David Foster Wallace’s Infinite Boston

Here’s how to read David Foster Wallace’s thousand-page door stop and masterpiece Infinite Jest: it’s a Boston novel the way Ulysses is a Dublin novel, as Les Miserables is a Paris novel. Infinite Jest is a novel about Wallace’s alcohol addiction and recovery on a route through Boston we all walk and drive and manage not to see into: the “clot and snarl of Prospect St in Cambridge,” that “Fresh Killed” poultry sign in Inman Square, the clang and squeak of the B-Line trolleys along Comm. Ave., Brighton past the halfway houses on the hill for catatonics and drunks where Wallace’s life turned around. Maybe it helps to read Infinite Jest as a tour of one man’s battlefield, with re-enactments every day.

We got 200-and-some contributions for this conversation posted on Reddit so far.  IJ, as they say, is about addiction, entertainment, compulsive consumption, emotional isolation, TV, the Internet, anxiety, panic attacks,  — and loneliness throughout.  One of the Reddit writers said: “Infinite Jest, it’s still where I go to understand the queer sadnesses of 21st-century life.”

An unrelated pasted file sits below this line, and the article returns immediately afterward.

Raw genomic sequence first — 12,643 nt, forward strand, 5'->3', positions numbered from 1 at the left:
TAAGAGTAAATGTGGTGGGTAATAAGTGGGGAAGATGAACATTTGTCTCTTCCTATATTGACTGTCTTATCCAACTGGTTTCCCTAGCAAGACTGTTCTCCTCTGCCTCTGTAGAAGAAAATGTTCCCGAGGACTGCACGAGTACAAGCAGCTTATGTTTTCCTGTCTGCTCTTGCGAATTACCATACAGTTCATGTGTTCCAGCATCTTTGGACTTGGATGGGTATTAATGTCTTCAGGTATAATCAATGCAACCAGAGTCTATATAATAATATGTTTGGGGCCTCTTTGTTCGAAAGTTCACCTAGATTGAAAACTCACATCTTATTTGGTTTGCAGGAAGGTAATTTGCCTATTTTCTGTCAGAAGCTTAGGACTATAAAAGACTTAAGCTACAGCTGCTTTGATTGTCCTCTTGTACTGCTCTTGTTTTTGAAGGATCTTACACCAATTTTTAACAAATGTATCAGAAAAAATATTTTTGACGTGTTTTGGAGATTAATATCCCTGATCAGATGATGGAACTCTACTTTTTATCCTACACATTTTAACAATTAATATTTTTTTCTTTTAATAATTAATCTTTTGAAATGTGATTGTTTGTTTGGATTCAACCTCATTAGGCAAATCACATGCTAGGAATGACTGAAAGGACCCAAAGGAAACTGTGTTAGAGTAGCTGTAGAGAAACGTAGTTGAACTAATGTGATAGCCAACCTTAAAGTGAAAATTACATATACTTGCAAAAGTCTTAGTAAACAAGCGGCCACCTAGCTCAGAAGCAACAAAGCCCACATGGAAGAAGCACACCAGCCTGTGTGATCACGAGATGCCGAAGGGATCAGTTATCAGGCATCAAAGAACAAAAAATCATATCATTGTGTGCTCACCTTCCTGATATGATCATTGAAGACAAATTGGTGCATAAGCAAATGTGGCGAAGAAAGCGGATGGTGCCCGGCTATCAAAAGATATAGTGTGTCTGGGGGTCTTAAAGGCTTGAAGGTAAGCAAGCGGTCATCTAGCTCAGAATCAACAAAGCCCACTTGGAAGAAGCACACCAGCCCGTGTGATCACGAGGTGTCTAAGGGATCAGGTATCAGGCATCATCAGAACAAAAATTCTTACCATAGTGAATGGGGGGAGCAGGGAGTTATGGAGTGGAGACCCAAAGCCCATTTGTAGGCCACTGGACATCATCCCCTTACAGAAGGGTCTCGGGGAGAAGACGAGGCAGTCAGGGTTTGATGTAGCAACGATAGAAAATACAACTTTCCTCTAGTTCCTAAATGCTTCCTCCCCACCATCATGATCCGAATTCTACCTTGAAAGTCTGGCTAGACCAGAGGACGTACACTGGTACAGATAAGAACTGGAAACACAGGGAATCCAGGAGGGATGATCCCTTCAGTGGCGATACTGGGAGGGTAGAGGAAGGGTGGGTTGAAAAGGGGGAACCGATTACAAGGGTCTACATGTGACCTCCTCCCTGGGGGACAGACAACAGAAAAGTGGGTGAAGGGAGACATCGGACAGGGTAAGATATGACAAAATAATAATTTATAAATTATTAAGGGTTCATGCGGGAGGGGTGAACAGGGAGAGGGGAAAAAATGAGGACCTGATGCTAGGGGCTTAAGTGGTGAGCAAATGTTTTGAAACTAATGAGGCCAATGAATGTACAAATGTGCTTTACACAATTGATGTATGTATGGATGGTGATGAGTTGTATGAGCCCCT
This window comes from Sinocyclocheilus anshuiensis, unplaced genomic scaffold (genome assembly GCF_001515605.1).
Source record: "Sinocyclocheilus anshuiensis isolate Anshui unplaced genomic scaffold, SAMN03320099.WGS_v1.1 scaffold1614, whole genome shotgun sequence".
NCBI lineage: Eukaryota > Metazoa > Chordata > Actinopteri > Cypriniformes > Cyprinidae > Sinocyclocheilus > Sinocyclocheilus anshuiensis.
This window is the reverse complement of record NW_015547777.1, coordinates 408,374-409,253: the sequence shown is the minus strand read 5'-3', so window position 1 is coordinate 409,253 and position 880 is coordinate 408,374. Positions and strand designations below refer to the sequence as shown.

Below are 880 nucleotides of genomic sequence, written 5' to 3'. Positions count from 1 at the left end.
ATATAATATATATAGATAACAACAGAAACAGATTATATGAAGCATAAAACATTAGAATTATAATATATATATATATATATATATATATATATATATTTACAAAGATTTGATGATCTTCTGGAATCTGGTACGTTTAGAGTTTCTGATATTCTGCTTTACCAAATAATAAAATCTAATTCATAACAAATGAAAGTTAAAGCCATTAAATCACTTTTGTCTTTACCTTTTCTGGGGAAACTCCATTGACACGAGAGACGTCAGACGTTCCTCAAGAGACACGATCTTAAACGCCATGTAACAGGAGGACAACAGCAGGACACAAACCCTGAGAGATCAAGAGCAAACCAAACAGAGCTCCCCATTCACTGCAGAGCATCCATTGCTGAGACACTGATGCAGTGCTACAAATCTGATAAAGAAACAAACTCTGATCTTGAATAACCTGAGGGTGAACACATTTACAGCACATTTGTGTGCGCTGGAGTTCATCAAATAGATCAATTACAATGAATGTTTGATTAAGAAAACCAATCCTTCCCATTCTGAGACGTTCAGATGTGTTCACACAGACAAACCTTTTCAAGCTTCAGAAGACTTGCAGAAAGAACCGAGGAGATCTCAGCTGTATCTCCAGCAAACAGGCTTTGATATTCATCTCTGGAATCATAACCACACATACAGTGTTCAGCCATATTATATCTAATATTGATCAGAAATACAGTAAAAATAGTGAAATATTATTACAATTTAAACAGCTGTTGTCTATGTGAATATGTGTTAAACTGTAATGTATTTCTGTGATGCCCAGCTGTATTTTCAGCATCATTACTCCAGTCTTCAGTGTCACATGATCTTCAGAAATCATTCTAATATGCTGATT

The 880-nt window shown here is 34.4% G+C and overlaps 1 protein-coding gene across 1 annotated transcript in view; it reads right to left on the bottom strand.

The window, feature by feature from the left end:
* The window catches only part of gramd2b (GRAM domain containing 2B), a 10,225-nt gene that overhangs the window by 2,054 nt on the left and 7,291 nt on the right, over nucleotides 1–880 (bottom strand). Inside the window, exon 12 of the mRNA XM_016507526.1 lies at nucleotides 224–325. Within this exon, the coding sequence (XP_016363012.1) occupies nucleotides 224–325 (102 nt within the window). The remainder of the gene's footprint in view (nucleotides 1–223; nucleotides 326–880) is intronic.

Thanks also to Nick Maniatis, founder of Howling Fantods, who sent us an eloquent audio love letter to DFW (mp3), and Christopher Boucher, the writer and editor teaching his students to walk Infinite Jest at B.C.
Image credit: Janette Beckman/Redferns

Guest List
Bill Lattanzi
poet, playwright, and the original Infinite Boston tour guide.
D. T. Max
staff writer at The New Yorker and author of the acclaimed Wallace biography, Every Love Story is a Ghost Story.
Sven Birkerts
the writer, critic, and editor at AGNI who was a friend of Wallace's in the 1990s.
Deb Larson-Venable
executive director of Granada House, where Wallace began his road to recovery, and the extraordinary inspiration for the extraordinary Pat Montesian, a character in the novel.
Reading List
An Interval
David Foster Wallace
An excerpt from Infinite Jest that was published in The New Yorker in January 1995, including a description of Ennet House director Pat Montesian, the character based on Deb Larson-Venable.